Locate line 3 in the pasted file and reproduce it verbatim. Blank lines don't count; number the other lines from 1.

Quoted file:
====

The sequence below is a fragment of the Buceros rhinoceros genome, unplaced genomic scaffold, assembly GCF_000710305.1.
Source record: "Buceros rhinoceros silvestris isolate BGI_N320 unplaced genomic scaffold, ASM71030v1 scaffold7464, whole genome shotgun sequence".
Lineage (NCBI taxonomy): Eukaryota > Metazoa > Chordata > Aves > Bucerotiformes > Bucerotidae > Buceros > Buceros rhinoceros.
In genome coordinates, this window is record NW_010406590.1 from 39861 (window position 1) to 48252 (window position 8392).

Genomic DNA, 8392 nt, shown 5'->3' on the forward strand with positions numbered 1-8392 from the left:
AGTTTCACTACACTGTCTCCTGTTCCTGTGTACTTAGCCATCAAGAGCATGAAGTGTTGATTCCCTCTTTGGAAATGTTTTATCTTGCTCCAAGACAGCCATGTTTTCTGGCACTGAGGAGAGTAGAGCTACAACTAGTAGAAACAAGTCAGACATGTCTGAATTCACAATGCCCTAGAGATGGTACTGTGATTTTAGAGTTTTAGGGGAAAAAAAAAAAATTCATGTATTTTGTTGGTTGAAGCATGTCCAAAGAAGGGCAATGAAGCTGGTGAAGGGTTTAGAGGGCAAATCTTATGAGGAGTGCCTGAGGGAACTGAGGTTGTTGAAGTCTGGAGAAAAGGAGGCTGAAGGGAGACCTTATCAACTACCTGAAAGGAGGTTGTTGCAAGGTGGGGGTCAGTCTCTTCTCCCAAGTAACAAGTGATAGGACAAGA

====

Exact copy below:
Lineage (NCBI taxonomy): Eukaryota > Metazoa > Chordata > Aves > Bucerotiformes > Bucerotidae > Buceros > Buceros rhinoceros.